If you are considering a new job, you may be wondering what an employment contract is. If you already have an employment contract, you may have concerns related to enforcing it. In general, an employment contract is a written agreement between an employer and an employee. Most employment arrangements are at-will arrangements that do not involve an employment contract. In an at-will employment relationship, the employer can fire the employee at any time provided it is not illegal or subject to certain limitations. When there is an employment contract, the terms of employment are largely governed by the agreement.
At times, an employment contract may be claimed through verbal agreements, employer policies or an employee handbook. Employment law, and concerns related to employment contracts, can be particularly complex. Employment contracts may commonly include provisions related to compensation; health benefits; vacation and sick leave; procedures if an employee has a grievance; and what happens following the termination of the employment relationship. Additionally, employment contracts may include provisions related to nondisclosure or noncompetition.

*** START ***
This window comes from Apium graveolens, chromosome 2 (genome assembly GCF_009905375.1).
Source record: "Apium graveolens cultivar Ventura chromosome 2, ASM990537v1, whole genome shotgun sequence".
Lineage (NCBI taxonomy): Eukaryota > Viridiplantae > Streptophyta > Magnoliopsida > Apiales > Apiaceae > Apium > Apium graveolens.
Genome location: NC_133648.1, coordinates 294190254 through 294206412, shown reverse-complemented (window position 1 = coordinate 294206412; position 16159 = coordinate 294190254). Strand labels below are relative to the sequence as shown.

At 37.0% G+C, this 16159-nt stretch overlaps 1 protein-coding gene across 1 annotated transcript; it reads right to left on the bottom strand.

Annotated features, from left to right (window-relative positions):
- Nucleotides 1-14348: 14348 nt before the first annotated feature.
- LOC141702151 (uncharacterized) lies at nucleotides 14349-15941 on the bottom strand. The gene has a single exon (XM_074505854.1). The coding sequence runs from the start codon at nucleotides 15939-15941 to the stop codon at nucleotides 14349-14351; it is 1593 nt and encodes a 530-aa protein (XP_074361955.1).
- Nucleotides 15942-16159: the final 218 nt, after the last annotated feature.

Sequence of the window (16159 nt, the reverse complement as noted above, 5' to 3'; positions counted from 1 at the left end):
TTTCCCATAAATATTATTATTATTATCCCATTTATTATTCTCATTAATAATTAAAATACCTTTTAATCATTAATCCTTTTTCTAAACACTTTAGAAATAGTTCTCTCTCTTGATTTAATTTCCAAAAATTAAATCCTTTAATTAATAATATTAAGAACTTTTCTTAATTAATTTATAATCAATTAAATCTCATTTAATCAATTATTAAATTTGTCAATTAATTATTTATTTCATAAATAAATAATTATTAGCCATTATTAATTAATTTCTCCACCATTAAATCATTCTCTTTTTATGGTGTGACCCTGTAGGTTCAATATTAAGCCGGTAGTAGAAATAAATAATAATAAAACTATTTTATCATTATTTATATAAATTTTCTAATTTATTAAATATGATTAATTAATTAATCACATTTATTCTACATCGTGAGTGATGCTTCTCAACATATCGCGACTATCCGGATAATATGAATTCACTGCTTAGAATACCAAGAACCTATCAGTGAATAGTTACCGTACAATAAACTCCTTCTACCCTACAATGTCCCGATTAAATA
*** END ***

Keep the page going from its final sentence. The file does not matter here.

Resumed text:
It is important when entering an employment contract to fully understand the terms, obligations, rights and responsibilities of the contract. Likewise, it is important to know how to respond if an employment contract has been breached by either the employer or employee. Parties to an employment contract should be familiar with how to respond in the event of a contract dispute and how to enforce an employment agreement when necessary.
Employment contracts can be complex documents but can be exceptionally important to an employee and their job security and stability. It can be helpful to have trained guidance when signing an employment contract as well as in circumstances when the terms of an employment contract may have been violated.
Source: Employment.findlaw.com, "Employment Contracts and Compensation Agreements," Accessed July 25, 2017